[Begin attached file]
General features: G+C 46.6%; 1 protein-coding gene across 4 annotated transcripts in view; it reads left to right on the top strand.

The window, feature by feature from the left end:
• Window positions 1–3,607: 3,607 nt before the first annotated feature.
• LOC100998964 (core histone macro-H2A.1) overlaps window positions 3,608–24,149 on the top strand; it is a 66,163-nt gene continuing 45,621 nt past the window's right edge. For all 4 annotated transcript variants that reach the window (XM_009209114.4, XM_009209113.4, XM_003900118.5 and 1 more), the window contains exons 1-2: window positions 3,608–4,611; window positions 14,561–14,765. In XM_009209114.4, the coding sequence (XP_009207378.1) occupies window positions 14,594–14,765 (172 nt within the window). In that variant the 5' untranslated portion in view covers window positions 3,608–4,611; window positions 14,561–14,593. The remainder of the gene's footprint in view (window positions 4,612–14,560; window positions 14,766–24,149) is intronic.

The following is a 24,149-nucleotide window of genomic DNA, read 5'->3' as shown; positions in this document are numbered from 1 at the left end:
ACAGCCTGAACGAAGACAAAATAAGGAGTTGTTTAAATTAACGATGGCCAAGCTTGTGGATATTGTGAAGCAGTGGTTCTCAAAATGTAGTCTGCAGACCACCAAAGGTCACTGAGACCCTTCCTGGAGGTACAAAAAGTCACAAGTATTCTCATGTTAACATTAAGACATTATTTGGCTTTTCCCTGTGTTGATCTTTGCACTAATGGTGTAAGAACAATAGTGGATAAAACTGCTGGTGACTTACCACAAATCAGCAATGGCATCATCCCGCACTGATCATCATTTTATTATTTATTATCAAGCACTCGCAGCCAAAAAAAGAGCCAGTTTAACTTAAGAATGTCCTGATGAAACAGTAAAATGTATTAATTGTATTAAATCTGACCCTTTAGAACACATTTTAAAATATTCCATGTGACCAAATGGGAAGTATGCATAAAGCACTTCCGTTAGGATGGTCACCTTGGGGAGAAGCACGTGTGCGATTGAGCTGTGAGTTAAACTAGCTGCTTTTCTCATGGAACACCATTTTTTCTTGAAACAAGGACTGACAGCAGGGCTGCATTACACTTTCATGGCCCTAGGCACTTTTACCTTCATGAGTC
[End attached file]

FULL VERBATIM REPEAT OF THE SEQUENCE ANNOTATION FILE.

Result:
General features: G+C 46.6%; 1 protein-coding gene across 4 annotated transcripts in view; it reads left to right on the top strand.

The window, feature by feature from the left end:
• Window positions 1–3,607: 3,607 nt before the first annotated feature.
• LOC100998964 (core histone macro-H2A.1) overlaps window positions 3,608–24,149 on the top strand; it is a 66,163-nt gene continuing 45,621 nt past the window's right edge. For all 4 annotated transcript variants that reach the window (XM_009209114.4, XM_009209113.4, XM_003900118.5 and 1 more), the window contains exons 1-2: window positions 3,608–4,611; window positions 14,561–14,765. In XM_009209114.4, the coding sequence (XP_009207378.1) occupies window positions 14,594–14,765 (172 nt within the window). In that variant the 5' untranslated portion in view covers window positions 3,608–4,611; window positions 14,561–14,593. The remainder of the gene's footprint in view (window positions 4,612–14,560; window positions 14,766–24,149) is intronic.

The following is a 24,149-nucleotide window of genomic DNA, read 5'->3' as shown; positions in this document are numbered from 1 at the left end:
ACAGCCTGAACGAAGACAAAATAAGGAGTTGTTTAAATTAACGATGGCCAAGCTTGTGGATATTGTGAAGCAGTGGTTCTCAAAATGTAGTCTGCAGACCACCAAAGGTCACTGAGACCCTTCCTGGAGGTACAAAAAGTCACAAGTATTCTCATGTTAACATTAAGACATTATTTGGCTTTTCCCTGTGTTGATCTTTGCACTAATGGTGTAAGAACAATAGTGGATAAAACTGCTGGTGACTTACCACAAATCAGCAATGGCATCATCCCGCACTGATCATCATTTTATTATTTATTATCAAGCACTCGCAGCCAAAAAAAGAGCCAGTTTAACTTAAGAATGTCCTGATGAAACAGTAAAATGTATTAATTGTATTAAATCTGACCCTTTAGAACACATTTTAAAATATTCCATGTGACCAAATGGGAAGTATGCATAAAGCACTTCCGTTAGGATGGTCACCTTGGGGAGAAGCACGTGTGCGATTGAGCTGTGAGTTAAACTAGCTGCTTTTCTCATGGAACACCATTTTTTCTTGAAACAAGGACTGACAGCAGGGCTGCATTACACTTTCATGGCCCTAGGCACTTTTACCTTCATGAGTC